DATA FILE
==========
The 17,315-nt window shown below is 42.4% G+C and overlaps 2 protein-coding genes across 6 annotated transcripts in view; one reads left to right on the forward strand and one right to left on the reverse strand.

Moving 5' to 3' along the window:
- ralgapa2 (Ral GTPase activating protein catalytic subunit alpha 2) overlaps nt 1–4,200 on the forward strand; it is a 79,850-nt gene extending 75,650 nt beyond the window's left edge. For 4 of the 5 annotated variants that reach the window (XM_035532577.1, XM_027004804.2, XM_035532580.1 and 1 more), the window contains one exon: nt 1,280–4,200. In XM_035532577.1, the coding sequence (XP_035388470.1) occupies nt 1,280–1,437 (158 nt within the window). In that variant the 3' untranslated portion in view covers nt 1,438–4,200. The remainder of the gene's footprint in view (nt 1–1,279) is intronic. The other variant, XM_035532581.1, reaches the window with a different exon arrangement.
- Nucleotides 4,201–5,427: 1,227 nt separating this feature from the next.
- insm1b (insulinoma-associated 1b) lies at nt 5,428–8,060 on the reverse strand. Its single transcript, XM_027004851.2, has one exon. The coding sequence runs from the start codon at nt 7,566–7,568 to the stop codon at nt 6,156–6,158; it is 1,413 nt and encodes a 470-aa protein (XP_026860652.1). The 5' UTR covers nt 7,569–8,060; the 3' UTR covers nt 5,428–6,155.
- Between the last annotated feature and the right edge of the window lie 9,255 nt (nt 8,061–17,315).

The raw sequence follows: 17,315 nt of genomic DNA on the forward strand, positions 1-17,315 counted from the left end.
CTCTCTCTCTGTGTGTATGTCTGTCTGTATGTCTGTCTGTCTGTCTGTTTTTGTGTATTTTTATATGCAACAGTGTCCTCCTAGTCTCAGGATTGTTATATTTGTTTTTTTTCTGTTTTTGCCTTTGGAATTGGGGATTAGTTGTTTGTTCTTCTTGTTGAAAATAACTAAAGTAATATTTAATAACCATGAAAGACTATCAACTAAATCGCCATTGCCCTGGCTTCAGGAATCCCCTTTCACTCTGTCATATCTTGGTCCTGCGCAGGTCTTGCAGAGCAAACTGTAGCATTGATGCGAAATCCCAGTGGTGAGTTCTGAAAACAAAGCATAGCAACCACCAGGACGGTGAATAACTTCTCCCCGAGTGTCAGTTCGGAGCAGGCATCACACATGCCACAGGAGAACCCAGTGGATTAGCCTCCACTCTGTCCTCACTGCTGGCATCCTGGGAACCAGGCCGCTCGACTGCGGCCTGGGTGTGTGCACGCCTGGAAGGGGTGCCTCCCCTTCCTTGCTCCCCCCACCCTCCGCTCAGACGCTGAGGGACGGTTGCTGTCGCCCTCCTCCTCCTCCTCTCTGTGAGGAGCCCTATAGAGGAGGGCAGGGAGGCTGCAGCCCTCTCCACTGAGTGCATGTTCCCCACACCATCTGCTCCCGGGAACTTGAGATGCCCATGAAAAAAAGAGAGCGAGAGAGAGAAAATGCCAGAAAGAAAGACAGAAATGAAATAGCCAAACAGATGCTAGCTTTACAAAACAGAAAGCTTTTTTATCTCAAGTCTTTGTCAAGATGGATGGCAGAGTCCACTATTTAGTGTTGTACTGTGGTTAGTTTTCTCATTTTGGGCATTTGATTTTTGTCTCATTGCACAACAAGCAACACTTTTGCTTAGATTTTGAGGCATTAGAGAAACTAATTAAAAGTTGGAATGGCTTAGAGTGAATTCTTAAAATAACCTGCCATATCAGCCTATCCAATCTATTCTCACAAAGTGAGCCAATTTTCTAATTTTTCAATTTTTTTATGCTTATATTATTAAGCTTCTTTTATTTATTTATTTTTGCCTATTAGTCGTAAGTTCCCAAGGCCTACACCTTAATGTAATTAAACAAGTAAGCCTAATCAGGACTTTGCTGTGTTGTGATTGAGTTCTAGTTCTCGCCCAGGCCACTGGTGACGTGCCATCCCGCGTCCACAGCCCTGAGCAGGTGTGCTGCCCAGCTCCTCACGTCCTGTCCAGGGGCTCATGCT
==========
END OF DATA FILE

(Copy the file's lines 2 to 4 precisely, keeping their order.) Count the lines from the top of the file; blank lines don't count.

Moving 5' to 3' along the window:
- ralgapa2 (Ral GTPase activating protein catalytic subunit alpha 2) overlaps nt 1–4,200 on the forward strand; it is a 79,850-nt gene extending 75,650 nt beyond the window's left edge. For 4 of the 5 annotated variants that reach the window (XM_035532577.1, XM_027004804.2, XM_035532580.1 and 1 more), the window contains one exon: nt 1,280–4,200. In XM_035532577.1, the coding sequence (XP_035388470.1) occupies nt 1,280–1,437 (158 nt within the window). In that variant the 3' untranslated portion in view covers nt 1,438–4,200. The remainder of the gene's footprint in view (nt 1–1,279) is intronic. The other variant, XM_035532581.1, reaches the window with a different exon arrangement.
- Nucleotides 4,201–5,427: 1,227 nt separating this feature from the next.